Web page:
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You Can't Be Neutral on a Moving Train: A Personal History of Our Times (1994)

af Howard Zinn

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6311627,435 (4.12)18
Howard Zinn, author of A People's History of the United States,tells his personal stories about more than thirty years of fighting for social change, from teaching at Spelman College to recent protests against war. A former bombardier in WWII, Zinn emerged in the civil rights movement as a powerful voice for justice. Although he's a fierce critic, he gives us reason to hope that by learning from history and engaging politically, we can make a difference in the world.… (mere)

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This review was written for LibraryThing Early Reviewers.
Howard Zinn was an amazing person. I was very lucky to get to hear him speak a few times, back when I still lived in Boston, a couple years before he died.

I've read a lot of Zinn, but had never gotten around to this, which is a brief memoir of his times in the civil rights and anti-war movements in the 1960s and 1970s. This book was great, but if you've read a lot of Zinn, you've probably read all of this in bits and pieces in his other work. That said, it was nice to read after many years since I've read anything he's written. ( )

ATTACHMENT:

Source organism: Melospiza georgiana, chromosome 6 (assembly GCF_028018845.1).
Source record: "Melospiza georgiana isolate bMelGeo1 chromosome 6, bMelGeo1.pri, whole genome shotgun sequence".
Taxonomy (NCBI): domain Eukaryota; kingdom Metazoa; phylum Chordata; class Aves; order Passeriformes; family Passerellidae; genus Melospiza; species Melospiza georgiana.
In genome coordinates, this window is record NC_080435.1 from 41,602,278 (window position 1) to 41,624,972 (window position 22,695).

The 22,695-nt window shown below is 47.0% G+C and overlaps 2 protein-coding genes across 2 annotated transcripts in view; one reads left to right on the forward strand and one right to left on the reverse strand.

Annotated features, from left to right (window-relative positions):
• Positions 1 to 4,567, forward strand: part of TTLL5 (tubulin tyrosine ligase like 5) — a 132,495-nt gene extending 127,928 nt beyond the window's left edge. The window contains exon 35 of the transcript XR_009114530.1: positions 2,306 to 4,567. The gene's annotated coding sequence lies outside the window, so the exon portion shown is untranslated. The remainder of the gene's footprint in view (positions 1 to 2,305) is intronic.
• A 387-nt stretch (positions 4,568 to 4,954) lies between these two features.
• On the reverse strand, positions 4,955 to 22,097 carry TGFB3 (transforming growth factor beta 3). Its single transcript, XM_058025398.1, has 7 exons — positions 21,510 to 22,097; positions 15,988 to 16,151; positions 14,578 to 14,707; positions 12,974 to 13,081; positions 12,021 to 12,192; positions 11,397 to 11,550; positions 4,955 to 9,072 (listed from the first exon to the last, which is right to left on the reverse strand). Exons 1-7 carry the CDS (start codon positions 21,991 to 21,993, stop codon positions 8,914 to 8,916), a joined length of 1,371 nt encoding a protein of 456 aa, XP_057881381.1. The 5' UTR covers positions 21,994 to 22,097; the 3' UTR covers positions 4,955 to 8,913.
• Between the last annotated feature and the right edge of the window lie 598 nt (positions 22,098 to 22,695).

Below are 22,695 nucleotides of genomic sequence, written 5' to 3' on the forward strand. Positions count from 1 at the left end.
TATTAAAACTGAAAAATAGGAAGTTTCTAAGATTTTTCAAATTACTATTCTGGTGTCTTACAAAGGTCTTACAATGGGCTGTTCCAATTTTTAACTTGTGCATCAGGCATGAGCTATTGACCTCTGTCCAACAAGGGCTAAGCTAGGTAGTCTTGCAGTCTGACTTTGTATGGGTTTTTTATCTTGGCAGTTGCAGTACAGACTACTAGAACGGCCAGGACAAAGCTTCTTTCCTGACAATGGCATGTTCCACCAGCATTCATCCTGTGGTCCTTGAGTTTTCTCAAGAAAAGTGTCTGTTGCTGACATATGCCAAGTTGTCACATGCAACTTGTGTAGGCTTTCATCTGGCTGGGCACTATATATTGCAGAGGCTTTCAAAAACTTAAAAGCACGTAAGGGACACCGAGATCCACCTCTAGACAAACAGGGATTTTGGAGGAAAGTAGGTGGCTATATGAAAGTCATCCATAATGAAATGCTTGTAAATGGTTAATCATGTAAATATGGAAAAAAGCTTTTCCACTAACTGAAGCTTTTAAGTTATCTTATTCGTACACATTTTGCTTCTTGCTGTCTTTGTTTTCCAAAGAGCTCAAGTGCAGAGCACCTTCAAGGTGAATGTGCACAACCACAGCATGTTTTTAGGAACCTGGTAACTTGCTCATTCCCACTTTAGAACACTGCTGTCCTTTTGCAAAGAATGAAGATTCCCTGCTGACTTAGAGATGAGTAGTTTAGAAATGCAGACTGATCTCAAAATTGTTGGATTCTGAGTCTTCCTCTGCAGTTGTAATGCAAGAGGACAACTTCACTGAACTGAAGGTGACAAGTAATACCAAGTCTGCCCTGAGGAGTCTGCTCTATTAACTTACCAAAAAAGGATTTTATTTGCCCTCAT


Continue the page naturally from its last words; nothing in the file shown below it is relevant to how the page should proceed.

lemontwist | Oct 30, 2019 |
This review was written for LibraryThing Early Reviewers.
I received an advanced review copy of this book through the Library Thing Early Reviewers program.

This book serves as an autobiography of the historian and activist Howard Zinn, and intersects with America's history of inequality and imperialism, as well as the work of activists towards justice and equality. Zinn grew up poor in Brooklyn and worked at the Brooklyn Naval Yard where he formed bonds with the other laborers. He signed up with the Army Air Force during World War II in order to fight fascism, but was also exposed to segregation in the armed forces and participated in a napalm bombing raid in France that he felt was more of a show of American military might than a strategical necessity. Zinn began his academic career at Spellman College in Atlanta in 1956 where he served as a mentor to Alice Walker and Marian Wright Edelman. He also became involved in the Civil Rights Movement, serving as an adviser to the Student Nonviolent Coordinating Committee. Zinn was fired for insubordination in 1963, and accepted a professorship at Boston University in 1964. Zinn's arrival BU coincided with the movement against the war in Vietnam of which he became an active leader. Zinn's courses were extremely popular but he also had to contend with prickly and conservative BU president, John Silber.Despite the dominance of inequality and opression in the world, Zinn remains optomistic. He sees the changes made in people in the various movements as a net positive. He notes that while tyranny is a danger in a short term it also will be defeated by the people in the long term. ( )
1 stem Othemts | Mar 26, 2019 |
This review was written for LibraryThing Early Reviewers.
I didn’t know much about Howard Zinn going into this book, other than he wrote The People’s History of the United States (which has been sitting on my shelves, unread, for years) and that his political views, like mine, are left of center, and by a fair amount.